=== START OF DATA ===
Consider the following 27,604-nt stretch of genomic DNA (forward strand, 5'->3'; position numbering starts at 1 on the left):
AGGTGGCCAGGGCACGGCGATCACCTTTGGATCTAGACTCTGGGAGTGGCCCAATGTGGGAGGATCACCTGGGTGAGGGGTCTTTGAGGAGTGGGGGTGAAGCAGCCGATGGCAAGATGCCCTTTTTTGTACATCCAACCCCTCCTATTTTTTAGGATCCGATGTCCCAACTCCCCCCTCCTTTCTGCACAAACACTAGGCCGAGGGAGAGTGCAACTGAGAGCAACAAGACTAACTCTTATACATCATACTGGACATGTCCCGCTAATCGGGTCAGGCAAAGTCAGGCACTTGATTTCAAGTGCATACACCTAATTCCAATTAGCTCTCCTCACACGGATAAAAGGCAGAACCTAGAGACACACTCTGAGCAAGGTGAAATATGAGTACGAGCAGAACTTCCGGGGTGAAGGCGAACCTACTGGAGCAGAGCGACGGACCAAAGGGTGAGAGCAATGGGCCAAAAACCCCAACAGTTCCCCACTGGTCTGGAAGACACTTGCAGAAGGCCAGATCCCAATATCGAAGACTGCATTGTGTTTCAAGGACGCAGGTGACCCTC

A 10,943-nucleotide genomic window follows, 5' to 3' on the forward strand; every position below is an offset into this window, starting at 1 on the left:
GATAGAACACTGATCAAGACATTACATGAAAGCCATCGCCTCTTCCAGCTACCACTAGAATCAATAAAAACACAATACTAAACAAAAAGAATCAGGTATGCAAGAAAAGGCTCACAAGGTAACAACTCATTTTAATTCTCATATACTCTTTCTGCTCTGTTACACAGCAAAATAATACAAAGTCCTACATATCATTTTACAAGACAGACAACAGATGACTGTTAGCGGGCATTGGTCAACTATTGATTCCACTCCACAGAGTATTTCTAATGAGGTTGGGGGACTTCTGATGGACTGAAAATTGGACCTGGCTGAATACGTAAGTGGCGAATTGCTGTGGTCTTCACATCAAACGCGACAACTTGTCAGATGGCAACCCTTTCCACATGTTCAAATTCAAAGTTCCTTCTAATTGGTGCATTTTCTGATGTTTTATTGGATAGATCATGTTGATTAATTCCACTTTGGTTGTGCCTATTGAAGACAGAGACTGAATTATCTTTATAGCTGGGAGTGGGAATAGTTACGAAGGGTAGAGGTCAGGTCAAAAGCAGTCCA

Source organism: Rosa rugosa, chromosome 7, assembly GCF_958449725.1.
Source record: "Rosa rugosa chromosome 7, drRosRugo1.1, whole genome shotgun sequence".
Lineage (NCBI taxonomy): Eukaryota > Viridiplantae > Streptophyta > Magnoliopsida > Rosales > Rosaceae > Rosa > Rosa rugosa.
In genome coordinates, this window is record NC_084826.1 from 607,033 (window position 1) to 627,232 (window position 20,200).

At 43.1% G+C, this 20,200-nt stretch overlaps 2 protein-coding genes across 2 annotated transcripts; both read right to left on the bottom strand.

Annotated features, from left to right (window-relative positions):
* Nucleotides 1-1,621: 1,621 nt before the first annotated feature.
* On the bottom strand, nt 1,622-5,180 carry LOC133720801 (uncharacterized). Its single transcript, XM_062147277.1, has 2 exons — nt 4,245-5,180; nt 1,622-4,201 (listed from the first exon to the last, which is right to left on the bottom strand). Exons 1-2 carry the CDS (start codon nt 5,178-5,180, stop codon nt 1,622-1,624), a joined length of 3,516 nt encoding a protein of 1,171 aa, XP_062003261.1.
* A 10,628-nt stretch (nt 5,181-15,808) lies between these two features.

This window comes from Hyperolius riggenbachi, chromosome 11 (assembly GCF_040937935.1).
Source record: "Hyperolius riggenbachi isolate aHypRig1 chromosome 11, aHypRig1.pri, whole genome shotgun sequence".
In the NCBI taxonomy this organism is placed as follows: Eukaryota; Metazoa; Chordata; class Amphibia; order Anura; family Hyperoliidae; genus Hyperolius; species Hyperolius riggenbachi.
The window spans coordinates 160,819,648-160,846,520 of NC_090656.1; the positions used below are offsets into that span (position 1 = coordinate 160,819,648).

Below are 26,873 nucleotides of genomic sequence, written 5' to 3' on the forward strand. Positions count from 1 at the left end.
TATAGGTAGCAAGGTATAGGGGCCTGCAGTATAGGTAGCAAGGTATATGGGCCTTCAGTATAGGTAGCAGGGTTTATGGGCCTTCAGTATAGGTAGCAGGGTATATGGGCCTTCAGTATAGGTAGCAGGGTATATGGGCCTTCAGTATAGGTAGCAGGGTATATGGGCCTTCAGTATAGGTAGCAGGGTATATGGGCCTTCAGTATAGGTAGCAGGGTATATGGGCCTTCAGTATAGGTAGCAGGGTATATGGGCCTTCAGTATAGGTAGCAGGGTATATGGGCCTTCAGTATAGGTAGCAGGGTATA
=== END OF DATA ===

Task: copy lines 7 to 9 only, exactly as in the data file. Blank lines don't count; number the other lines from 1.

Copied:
Lineage (NCBI taxonomy): Eukaryota > Viridiplantae > Streptophyta > Magnoliopsida > Rosales > Rosaceae > Rosa > Rosa rugosa.
In genome coordinates, this window is record NC_084826.1 from 607,033 (window position 1) to 627,232 (window position 20,200).

At 43.1% G+C, this 20,200-nt stretch overlaps 2 protein-coding genes across 2 annotated transcripts; both read right to left on the bottom strand.